熱血時報 | Political gallery of sino-idioms(3): Ears and stealing bells

Political gallery of sino-idioms(3): Ears and stealing bells



Political gallery of sino-idioms(3): Ears and stealing bells



Hong Kong’s political situation can be confusing at times as events whirl about in a never ending maelstrom, but when seen through simple classic Sino-idioms, the absurdity becomes clearer and understandable. These idioms are often in the form of short narratives, sometimes historically based, which explains the meaning behind the idioms or where the saying originated, or sometimes from which historical literature the phrases were coined. Below is an example which highlights a pressing issue in Hong Kong’s politics, especially for the pro-democracy factions. There are variations of the stories, but the example used here goes by the version used in an old Hong Kong cartoon show known as the Animated Gallery of Sino-Idioms (成語動畫廊).

Covering ears to steal a bell ( 掩耳盜鈴 )

A man walked past a large bronze bell outside of someone else’s villa one day and decided he fancied it and wanted it for himself, but it was much larger than himself and cannot simply carry it home. After much thought, the would-be thief decided he would smash the bell into smaller pieces to better facilitate taking it home, but upon hitting the bell he was deafened by the resulting loud gong. Fearing that other people would come and see the ruckus, the thief plugged up his own ears to soften the noise, somehow thinking that the noise reduction would happen for everyone else as well. Naturally, the loud noise from breaking down the bell alerted the residents within the villa, who came out and found the thief/vandal. The message of this Sino-idiom is laughing at fools who think that by playing ostrich it’s as if nothing happened.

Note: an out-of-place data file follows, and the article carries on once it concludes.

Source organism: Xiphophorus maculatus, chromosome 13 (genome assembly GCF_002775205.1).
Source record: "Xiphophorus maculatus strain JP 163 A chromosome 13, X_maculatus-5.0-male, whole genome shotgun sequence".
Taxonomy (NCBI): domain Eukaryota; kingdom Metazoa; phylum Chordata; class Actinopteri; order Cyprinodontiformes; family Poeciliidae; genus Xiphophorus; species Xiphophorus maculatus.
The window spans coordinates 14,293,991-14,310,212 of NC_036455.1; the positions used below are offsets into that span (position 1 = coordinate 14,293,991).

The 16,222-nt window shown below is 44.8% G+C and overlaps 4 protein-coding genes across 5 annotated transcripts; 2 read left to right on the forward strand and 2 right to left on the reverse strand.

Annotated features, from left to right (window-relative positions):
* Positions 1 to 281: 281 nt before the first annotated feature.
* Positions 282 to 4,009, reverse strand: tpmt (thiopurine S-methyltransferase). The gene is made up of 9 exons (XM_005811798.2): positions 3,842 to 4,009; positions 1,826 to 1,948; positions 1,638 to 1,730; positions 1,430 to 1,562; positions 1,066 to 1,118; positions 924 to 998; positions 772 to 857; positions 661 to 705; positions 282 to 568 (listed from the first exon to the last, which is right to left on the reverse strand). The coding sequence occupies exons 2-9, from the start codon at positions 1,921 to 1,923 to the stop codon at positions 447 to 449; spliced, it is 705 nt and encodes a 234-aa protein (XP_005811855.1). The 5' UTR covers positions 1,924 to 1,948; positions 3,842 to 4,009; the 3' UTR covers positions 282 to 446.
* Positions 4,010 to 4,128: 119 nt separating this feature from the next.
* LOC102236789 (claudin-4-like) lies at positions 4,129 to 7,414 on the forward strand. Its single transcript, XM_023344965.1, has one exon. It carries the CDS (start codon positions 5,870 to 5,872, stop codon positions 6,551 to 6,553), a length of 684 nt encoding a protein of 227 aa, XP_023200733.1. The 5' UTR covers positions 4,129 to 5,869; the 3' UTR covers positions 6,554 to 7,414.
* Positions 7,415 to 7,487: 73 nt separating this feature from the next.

On Saturday, 4th November, it was confirmed that China’s freshly legislated National Anthem Law would be incorporated into Annex III of Hong Kong’s Basic Law, where Hong Kong people must show solemnity and seriousness upon hearing China’s national anthem, and should people hear it when out and about they must stop and stand upright until the anthem has finished. Any violators could be sentenced to 3 years maximum and would be liable to administrative detention or arrested and detained without trial. The national anthem law was formulated supposedly to stop China’s domestic misuse of its national anthem such as playing it during marriages and other irrelevant venues, but for many Hong Kongers it is clear that the legislation is in response to the episodes of Hong Kongers booing the Chinese national anthem during regional football (soccer) matches when it was played as Hong Kong’s anthem.